PhD programs which graduate the most women and non-white students

Carolyn Dicey Jennings, a professional data guru who we should all be deeply grateful to, gives us the facts.  She also notes that some of the programs with the most women and non-white PhDs have recently been suggested as possibly meriting closure.  For more details, do go to her post.

Do feel free to comment either on Carolyn’s post or here.  But do observe the rules of the relevant venues.

6 thoughts on “PhD programs which graduate the most women and non-white students

  1. “[T]he programs with the most women and non white PhDs have recently been suggested as possibly meriting closure”.

    I think that’s a misleading description. What Dicey Jennings shows is that the 11 programs in Leiter’s “possibly meriting closure” list, collectively, have above-average numbers of women and non-white PhD students.

    But those 11 programs include 3 – Arizona State, Binghampton, Oregon – which clearly have very substantially above-average numbers of women and/or non-white students. (You can see this by eye, but it can be quantified by noting that these programs, but no others, deviate from the expected value by at least two standard deviations in one or other category.) And two of these three are pretty large programs (Binghampton and Oregon are, respectively, the second and fourth programs by size in the 11.)

    That raises the worry that we’re not picking up a general property of the 11 programs, but rather something specific about this small subset. That turns out to be the case: the remaining 8 programs, collectively, have *below*-average numbers of both women and non-white students (the former is clearly not statistically significant; the latter is 1.6 standard deviations below the norm, but I wouldn’t read a lot into that.)

    So by all means say that of Leiter’s 11 programs, 3 of them have a special reason for continuing because of their disproportionately strong record of recruiting women and non-white students. But that’s not in any sense a general characteristic of those 11 programs.

    (I have no view on the substantive matter of whether any or all of these programs actually merit closure!)

    Spreadsheet at https://dl.dropboxusercontent.com/u/8561203/DW%20analysis%20on%20PhD%20programs%20for%20closure.xlsx

  2. As I noted over there, the tables that are provided are a little misleading. They aren’t showing numbers of non-white graduates, but numbers of non-white graduates who are also US citizens/permanent residents. The calculated percentages, on the other hand, are percentages of the total graduating population. So programs with a number of non-white foreigners will look much less diverse than they really are. Conversely, programs that are almost all domestic will look relatively better.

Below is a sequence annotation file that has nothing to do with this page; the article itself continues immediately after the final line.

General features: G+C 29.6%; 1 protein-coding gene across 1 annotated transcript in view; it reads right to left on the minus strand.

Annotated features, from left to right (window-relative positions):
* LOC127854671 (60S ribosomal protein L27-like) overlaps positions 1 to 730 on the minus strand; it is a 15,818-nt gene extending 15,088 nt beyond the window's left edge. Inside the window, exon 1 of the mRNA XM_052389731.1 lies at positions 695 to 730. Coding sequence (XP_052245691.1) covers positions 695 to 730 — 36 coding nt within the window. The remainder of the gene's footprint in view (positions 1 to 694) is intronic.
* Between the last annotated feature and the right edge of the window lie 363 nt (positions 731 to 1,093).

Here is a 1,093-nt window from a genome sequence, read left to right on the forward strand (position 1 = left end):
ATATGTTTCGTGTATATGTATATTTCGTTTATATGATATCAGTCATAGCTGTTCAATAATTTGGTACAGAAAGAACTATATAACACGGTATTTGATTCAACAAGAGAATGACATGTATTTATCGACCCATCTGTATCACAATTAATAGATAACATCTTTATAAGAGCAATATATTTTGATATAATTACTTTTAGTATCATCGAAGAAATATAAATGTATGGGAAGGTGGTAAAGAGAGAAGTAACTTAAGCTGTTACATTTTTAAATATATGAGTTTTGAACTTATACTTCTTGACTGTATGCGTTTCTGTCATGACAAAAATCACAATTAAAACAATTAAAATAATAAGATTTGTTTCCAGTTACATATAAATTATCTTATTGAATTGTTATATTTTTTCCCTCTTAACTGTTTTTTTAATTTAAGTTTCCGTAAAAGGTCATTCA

It’s hard to tell without knowing the structure of the programs whether the temporary residents make the programs more diverse. Leaving out the temporary residents leaves out 30% of the Princeton class, 20% of the MIT class, etc. Many of those folks are white British, Irish, Australian etc, so they aren’t really increasing diversity. But not all of them, and the numbers involved are so small that this could make a difference to the message one draws from the data.

  3. One of the things Jennings’ post invites that I hope is not lost here is recognition that evaluating the worth of PhD programs is complex and ought at least consider what criteria are relevant. Placement obviously matters enormously, but since the conversations about closures seem to leap well away from any quantitative measure of this to far more elusive measures such as program quality or quality of training, far more discussion seems warranted ahead of any listings of closure-worthy programs. Jennings work gathering placement data is very valuable for these discussions. Likewise, her reminder that department profiles are complex is valuable and important.

  4. Hi Brian! I wanted you to know that I updated the post, according to your suggestion. The overall percentage of non-white graduates is now a bit higher, at 8.04%. Some programs may have shifted in the change, but I didn’t keep track of that. Thank you for the suggestion and let me know if you have others.

  5. We are not posting comments which declare programs to be terrible, or comments which make personal attacks on those who do. C’mon folks: we’re the “be nice” blog. Take your not-nice outside.

Leave a Reply

Fill in your details below or click an icon to log in:

WordPress.com Logo

You are commenting using your WordPress.com account. Log Out / Change )

Twitter picture

You are commenting using your Twitter account. Log Out / Change )

Facebook photo

You are commenting using your Facebook account. Log Out / Change )

Google+ photo

You are commenting using your Google+ account. Log Out / Change )

Connecting to %s